Time again to pontificate on Hot Stove happenings going down around baseball.
The Reds signed Orlando Cabrera to a one-year, $4 million contract, with an option for 2011. The 35-year old is on the decline, which is to be expected at his age. His weighted on-base average (wOBA) has been on the slide over the last three years (.310 in 2009). Cabrera is also stealing fewer bases (13 SBs last year), which makes sense considering he's registered a speed score under five in the past two seasons. Despite his shortcomings, he's managed to be a serviceable fantasy player. In three of the last four years, Cabrera has recorded 70-plus runs batted in. In 2009, Cabrera proved to be a terrific stretch run pick-up with a strong September (.315 batting average, four home runs, 23 RBIs, 28 runs in 130 at-bats). Even with his slower wheels, it's feasible that Cabrera can score 90-plus runs if he hits leadoff for the Reds. He's only worth drafting in leagues that utilize MIs because of his age and eroding skills, but could prove mixed league worthy if he hits in front of Brandon Phillips, Joey Votto and Jay Bruce.
In a curious move, the Blue Jays inked Kevin Gregg to a one-year, $2.75 million pact. Just prior to the signing, it was reported that Toronto planned on letting Scott Downs and Jason Frasor battle for the ninth-inning job. While no one in the organization has said that Gregg was signed to be the closer, one would assume that he's the favorite given his experience in the role. Too bad his "experience" as the closer has not been a very good one. Gregg has a career 4.45 earned run average and 1.34 walks plus hits per inning in save situations, not to mention 16 blown opportunities in the last two years. He did throw harder in 2009 (average fastball: 93.1 mph), but Frasor had better velocity (93.8) and posted a 2.50 ERA and 1.02 WHIP. Even Downs (3.09 ERA/1.26 WHIP) was more effective than Gregg (4.72 ERA/1.31 WHIP).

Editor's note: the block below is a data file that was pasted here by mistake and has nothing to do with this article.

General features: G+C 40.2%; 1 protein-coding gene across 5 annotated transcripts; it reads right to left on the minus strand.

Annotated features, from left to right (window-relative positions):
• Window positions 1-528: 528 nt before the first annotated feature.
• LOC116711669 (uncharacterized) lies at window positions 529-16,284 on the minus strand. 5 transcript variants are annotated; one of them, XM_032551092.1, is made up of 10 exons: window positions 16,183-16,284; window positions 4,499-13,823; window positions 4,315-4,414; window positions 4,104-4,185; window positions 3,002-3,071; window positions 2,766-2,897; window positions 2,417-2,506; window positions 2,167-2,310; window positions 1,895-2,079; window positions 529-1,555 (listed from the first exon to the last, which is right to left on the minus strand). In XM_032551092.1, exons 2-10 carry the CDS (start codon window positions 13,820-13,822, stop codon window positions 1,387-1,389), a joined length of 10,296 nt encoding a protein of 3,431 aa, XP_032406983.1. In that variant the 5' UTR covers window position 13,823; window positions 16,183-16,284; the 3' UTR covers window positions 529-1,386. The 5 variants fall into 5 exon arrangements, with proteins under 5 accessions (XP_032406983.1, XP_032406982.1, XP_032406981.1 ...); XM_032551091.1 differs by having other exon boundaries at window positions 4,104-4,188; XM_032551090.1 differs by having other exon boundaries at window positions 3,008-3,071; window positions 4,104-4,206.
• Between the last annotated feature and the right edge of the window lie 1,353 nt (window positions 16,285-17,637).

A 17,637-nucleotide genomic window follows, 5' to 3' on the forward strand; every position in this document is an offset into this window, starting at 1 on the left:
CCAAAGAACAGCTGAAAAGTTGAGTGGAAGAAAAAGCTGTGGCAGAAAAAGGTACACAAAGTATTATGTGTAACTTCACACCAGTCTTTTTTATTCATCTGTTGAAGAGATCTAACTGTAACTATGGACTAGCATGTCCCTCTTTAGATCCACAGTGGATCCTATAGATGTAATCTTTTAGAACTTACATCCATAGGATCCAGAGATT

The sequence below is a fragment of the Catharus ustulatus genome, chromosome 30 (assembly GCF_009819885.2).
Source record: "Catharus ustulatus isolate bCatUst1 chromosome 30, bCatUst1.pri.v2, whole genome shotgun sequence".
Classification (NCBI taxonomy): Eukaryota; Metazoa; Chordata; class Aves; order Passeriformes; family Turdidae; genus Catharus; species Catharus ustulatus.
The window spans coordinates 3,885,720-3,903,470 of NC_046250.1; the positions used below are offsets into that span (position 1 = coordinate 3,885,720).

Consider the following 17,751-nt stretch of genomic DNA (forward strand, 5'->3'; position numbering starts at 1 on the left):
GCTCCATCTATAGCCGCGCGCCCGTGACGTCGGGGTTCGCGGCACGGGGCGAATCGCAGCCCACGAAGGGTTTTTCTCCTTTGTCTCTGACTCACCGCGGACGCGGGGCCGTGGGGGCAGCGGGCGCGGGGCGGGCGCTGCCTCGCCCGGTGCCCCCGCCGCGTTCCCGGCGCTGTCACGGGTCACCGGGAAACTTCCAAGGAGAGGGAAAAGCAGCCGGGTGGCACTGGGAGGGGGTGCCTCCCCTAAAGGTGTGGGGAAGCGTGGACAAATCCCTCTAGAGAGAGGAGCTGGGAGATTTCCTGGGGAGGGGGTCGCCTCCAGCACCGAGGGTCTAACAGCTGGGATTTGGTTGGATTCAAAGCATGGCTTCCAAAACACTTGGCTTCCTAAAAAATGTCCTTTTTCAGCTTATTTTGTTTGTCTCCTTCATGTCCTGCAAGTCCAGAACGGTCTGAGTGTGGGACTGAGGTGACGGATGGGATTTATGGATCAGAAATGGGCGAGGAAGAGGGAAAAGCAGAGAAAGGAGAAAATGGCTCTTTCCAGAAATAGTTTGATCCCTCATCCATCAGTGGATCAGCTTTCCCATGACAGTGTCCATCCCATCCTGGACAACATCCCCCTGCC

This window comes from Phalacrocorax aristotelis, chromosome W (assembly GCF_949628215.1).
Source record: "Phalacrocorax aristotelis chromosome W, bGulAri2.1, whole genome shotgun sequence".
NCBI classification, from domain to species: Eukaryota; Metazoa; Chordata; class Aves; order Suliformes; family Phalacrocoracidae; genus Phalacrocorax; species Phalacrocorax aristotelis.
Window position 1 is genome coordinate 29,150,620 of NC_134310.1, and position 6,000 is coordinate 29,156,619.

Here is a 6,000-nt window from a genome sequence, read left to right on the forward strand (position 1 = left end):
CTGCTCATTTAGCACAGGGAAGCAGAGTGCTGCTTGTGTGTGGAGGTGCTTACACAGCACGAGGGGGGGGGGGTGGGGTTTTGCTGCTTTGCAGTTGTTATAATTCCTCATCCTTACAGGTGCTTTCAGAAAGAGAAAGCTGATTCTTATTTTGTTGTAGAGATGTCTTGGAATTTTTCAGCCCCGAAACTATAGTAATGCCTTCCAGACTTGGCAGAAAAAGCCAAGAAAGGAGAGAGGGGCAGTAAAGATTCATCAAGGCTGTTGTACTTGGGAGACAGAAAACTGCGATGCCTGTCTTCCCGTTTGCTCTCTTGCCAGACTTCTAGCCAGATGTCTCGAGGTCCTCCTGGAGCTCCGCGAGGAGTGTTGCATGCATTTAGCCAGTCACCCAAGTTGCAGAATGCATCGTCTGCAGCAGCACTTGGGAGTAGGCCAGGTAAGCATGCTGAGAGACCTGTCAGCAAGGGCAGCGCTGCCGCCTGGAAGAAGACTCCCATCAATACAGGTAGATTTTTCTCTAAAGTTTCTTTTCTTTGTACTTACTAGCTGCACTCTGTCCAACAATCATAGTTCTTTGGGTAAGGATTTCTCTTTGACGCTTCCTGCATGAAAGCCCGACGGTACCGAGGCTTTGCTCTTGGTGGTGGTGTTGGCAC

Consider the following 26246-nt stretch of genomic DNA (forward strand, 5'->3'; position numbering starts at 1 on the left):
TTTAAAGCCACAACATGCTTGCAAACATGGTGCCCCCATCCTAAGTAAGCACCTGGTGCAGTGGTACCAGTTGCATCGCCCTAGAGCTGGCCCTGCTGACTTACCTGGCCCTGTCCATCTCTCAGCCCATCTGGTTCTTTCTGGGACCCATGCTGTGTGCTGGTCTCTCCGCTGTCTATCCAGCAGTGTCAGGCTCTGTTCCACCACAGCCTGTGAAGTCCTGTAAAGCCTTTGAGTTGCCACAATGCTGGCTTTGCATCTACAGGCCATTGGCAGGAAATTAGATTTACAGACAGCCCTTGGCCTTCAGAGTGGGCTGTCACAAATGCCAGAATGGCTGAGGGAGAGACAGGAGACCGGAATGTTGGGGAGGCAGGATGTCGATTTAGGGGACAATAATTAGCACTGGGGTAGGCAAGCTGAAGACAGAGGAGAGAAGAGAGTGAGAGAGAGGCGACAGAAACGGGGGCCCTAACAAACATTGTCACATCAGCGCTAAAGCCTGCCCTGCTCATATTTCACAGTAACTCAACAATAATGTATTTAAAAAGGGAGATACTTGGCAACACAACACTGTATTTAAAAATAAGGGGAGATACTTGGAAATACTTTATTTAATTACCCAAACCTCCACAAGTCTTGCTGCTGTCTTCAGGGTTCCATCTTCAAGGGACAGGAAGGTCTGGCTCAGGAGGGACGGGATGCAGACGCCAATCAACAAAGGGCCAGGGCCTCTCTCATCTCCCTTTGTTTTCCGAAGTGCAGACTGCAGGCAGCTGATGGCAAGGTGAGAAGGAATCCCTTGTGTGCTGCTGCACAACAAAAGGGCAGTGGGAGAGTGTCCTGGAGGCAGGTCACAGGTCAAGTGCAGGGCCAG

Sadly, none of this matters. Gregg possesses some sort of voodoo instrument that makes coaches employ him as their closer, even though more talented weapons (cough, Carlos Marmol, cough) are available. If Gregg indeed ends up in the ninth-inning role, he will unfortunately be a must-own player simply because he's a closer. Track the position battle in Spring Training, but consider Gregg the leader of the pack heading into the pre-season.
Orlando "O-Dog" Hudson has finally found a suitor, shacking up with the Twins on a one-year, $5 million deal. Though he started out on fire last season, he eventually lost his job to Ronnie Belliard. While the thought of hitting in front of Joe Mauer and Justin Morneau may have fantasy owners titillated, history says Hudson will not be roster-worthy in 12-team mixed leagues. The 32-year old has never scored 90 runs and is no more than a "threat" for 10 HRs and 10 SBs. It would make sense to add Hudson if he gets off to a hot start, but don't get too comfortable if he goes on a tear. There are two edicts to live by in fantasy baseball. Don't drop potential stars in the first month and never trust a player who loses their job to Ronnie Belliard.
Erik Bedard has re-upped with the Mariners, but should fantasy owners be interested? If the question is whether or not he's draft-worthy, the answer is no. He's pitched under 90 innings the last two seasons and has seen his ground ball to fly ball ratio shrink over that time as well (1.35 mark in his last year in Baltimore, 0.69 in Seattle). It could also be a while before he's on the mound as he's coming off shoulder surgery (reports have him being out until at least May). That being said, he is a player to keep an open mind about if reports surface that he's close to a return.
In 2009, Bedard had an ace-like 2.82 ERA and 1.19 WHIP to go along with a sweet 9.76 strikeouts per nine innings (K/9). Though his 3.55 fielding independent pitching (FIP) suggests his ERA was a mirage, he was still a very good fantasy starter when healthy. Playing in front of a standout Mariners defense, and with the ability to rack up the Ks, Bedard has the potential to provide sick fantasy value.
The Nationals continued their busy off-season by signing Adam Kennedy to be their everyday second baseman. Fantasy owners interested in killing their fantasy hopes can feel free to draft him as their starting 2B/MI. While the former first-round pick did finish with double-digit HRs (11) and 20 SBs, it should be noted that it was only the second time he's accomplished such a "feat." While Kennedy has long had the talent to be a useful fantasy asset, he's 34 years old, has never scored 90 runs, and possesses a modest .721 career on-base plus slugging. If he goes on a tear like he did last September (.349 BA and 20 runs), then he would certainly be worth adding. Until then, let him chill on the waiver wire.